Here are four simple ways you can use public relations to enhance your sales—and track it.

1. Build qualified traffic through social media

Share the great coverage you’ve achieved: Highlight it in your newsletter (if you have one), on your LinkedIn and other social media pages, and in a running news feed on your website. Make it apparent that your industry is in love with you.

Here’s what you’ll get:

  • More credibility (hard to measure)
  • Lots more awareness (hard to measure)
  • Attaboys from investors
  • 10-20% boosts in qualified Web traffic (watch the inbound social link traffic to see it happen)

Here’s how you do it:

  1. Follow the journalists you want to cover you.
  2. Read their work and reshare it with insightful comments, always providing appropriate attribution. Depending on your needs and profile, use a right-sized social media tool to make this easier, such as HootSuite, Radian6, Buffer, or (one of my favorites) Attentive.ly.
  3. When they cover you, send the piece to your prospects and your customers, put it in your website, share it, and thank them.
  4. Repeat.

2. Make lead generation events do double duty

There’s nothing like having people who already trust you in the room—learning to trust you more and sharing that with others. That’s why event marketing is ranked by B2B marketers year after year as their “go-to” sales tactic, according to the MarketingProfs and Content Marketing Institute annual study.

Your marketing team already executes trendy client development events, now consider inviting trade journalists, local journalists, and promising bloggers to come meet sources and learn the trends, too. You may even jump for a ticket for a writer who really gets your field and your company.

Here’s what you’ll get:

  • Top-notch coverage of your event
  • Better relationships with journalists—priceless over the long haul
  • Inbound prospects from links in the articles (trackable!)
  • Bonus points from clients and investors who see that you are the go-to company in your industry

Here’s how you do it:

  1. Go back to that list of journalists, and have your CEO invite them to participate on a press pass, all expenses paid.
  2. Assign one person on your team, or from your agency, to help the journalists connect. See whether they can do briefings with a key client or two as well as a couple of your inside thought leaders.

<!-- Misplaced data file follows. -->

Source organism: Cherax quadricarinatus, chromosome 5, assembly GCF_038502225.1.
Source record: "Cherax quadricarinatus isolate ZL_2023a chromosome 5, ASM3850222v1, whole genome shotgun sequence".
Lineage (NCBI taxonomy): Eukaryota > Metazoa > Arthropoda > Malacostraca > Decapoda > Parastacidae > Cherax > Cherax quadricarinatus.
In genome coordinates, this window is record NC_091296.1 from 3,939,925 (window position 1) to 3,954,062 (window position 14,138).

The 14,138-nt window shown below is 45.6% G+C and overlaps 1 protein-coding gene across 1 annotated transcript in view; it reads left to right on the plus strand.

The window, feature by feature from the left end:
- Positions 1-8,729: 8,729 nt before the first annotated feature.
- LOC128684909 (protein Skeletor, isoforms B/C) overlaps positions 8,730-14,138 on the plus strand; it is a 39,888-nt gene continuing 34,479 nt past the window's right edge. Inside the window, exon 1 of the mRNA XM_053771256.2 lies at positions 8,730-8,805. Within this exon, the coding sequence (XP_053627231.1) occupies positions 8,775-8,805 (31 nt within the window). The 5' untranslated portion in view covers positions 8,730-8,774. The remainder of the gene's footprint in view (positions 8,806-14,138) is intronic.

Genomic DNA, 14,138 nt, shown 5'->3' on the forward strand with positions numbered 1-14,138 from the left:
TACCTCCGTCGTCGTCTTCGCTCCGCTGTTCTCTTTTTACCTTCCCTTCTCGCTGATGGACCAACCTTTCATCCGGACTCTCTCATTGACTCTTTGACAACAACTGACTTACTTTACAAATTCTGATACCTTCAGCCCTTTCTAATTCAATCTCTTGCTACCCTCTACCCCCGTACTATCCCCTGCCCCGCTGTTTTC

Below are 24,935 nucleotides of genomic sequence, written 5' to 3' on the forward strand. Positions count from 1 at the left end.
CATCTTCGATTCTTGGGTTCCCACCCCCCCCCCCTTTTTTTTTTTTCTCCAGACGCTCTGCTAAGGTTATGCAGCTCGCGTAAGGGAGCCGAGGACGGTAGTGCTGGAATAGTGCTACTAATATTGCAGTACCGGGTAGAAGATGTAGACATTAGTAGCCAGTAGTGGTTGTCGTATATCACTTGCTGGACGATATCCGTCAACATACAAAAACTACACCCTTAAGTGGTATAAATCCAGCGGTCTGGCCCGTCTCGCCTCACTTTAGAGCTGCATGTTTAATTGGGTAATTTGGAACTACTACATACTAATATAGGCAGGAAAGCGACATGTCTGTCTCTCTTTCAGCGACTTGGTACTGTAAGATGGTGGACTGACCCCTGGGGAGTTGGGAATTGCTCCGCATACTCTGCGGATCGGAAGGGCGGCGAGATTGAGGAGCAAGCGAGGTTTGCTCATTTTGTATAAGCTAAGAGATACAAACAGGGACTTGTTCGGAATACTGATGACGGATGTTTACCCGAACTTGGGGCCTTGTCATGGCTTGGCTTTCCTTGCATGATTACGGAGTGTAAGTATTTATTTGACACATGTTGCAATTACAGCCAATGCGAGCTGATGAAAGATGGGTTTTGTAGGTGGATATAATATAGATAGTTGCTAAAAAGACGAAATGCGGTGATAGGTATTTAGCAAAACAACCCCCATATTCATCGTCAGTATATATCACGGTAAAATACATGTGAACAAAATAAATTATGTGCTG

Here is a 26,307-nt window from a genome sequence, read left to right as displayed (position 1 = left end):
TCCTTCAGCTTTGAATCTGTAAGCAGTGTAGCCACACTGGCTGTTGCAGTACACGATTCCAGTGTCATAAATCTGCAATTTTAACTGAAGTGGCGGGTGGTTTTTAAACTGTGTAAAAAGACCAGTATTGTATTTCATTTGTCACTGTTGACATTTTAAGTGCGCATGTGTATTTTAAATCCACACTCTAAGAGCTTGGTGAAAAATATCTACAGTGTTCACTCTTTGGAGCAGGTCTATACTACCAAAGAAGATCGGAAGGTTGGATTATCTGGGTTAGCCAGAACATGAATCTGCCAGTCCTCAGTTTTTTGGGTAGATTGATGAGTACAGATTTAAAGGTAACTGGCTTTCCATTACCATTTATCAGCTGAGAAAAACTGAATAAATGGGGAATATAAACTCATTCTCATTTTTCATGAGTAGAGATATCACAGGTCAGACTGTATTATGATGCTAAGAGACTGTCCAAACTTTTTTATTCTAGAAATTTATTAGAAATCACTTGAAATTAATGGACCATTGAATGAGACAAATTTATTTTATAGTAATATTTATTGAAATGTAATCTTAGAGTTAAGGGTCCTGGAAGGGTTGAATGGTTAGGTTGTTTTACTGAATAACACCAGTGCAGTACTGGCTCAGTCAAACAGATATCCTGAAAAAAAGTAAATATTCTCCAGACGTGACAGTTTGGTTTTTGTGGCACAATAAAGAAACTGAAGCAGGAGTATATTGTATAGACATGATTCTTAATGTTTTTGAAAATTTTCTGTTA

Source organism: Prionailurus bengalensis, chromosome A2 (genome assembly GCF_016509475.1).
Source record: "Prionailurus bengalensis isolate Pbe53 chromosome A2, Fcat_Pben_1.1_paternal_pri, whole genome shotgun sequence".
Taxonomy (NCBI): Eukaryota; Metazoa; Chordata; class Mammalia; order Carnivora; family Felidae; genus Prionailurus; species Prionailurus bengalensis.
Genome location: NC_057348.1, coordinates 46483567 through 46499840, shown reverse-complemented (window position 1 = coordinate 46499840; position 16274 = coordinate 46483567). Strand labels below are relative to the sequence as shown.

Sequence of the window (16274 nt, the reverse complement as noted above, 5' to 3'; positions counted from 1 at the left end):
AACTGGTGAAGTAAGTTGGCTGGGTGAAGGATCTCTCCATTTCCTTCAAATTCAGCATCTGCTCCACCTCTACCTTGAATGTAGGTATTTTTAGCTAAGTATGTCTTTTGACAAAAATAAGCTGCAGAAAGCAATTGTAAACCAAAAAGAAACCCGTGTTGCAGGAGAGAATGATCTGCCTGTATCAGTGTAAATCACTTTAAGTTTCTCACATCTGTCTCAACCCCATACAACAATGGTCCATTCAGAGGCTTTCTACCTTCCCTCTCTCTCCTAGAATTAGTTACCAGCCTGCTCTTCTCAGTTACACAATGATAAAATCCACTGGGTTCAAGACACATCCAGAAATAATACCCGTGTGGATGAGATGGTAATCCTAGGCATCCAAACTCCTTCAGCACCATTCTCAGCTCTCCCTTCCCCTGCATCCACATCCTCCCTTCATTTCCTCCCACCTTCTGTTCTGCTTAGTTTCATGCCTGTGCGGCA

3. Make sure they get a company backgrounder, possibly case study notes prewritten, and bios, ahead of the event.
  4. Provide a quiet private room for the journalists to work with lots of power, coffee, and raging-fast Internet.

3. Hijack the smartest minds in your industry

What, you haven’t written your book yet? Of course not! Growth stage companies are too busy for major campaigns like book writing. The next best thing is to develop a mutually beneficial alliance with a leading author or two in your field.

Authors are looking for ways to promote their books—and you’d like to reach their audience, too. Combing forces is one way to do both. Creating a webinar on a topic of interest both to the author and to you creates content that is twice as interesting. Moreover, the author’s network enlarges the distribution footprint.

Here’s how you do it:

  1. Read books in your industry (you’re already doing that, right?).
  2. Pick three authors who speak to you or your team.
  3. Reach out to them on their author website or LinkedIn, inviting them to speak with you about a webinar series. Ask whether they would be open to promoting the series to their own fans (you’ll want to hear a “yes”).
  4. Offer to buy copies of their book for attendees, or for attendees who attend and ask questions. It’s quid pro quo: This person needs to promote and sell books; make sure you help.
  5. Mention your webinar series with the author when you are speaking with trade journalists.
  6. List the author webinar in the trade calendars as an industry event.
  7. Have one of your content developers write up the webinar with the author and your expert as a blog post or series of posts.

Here’s what you get:

  • Access to a new group of potential clients through the authors’ distribution list
  • Signups for your webinar consisting of people interested in the topic who are now on your nurture list
  • More credibility

4. Put clients on commission

Few clients like to go on the record with a no-holds barred testimonial, so don’t ask them for it. Instead, ask them to go on video with a short industry perspective at your next big tradeshow, where presumably you and the client will both attend.

Used properly on your website, these kinds of pieces showcase the kind of company you are by showcasing the quality of the company you keep. One example is the recent video by ENGAGE.cx, a CRM startup: Its video features thought leadership from a former VP of CRM at Oracle and at Intercontinental Hotels group.

Here’s how you do it:

  1. Look for clients who are building their personal reputation as thought leaders.
  2. Ask whether they would provide a perspective on an issue that matters to you business and your prospective clients.
  3. Provide 1-3 questions in advance for your client.
  4. Send a video team to them. You’ll find their perspective speaks for itself when they showcase their own strengths and insights.
  5. Put the video on your website and develop a social media campaign around it.
  6. Ask your client and your client’s PR team to promote their point of view.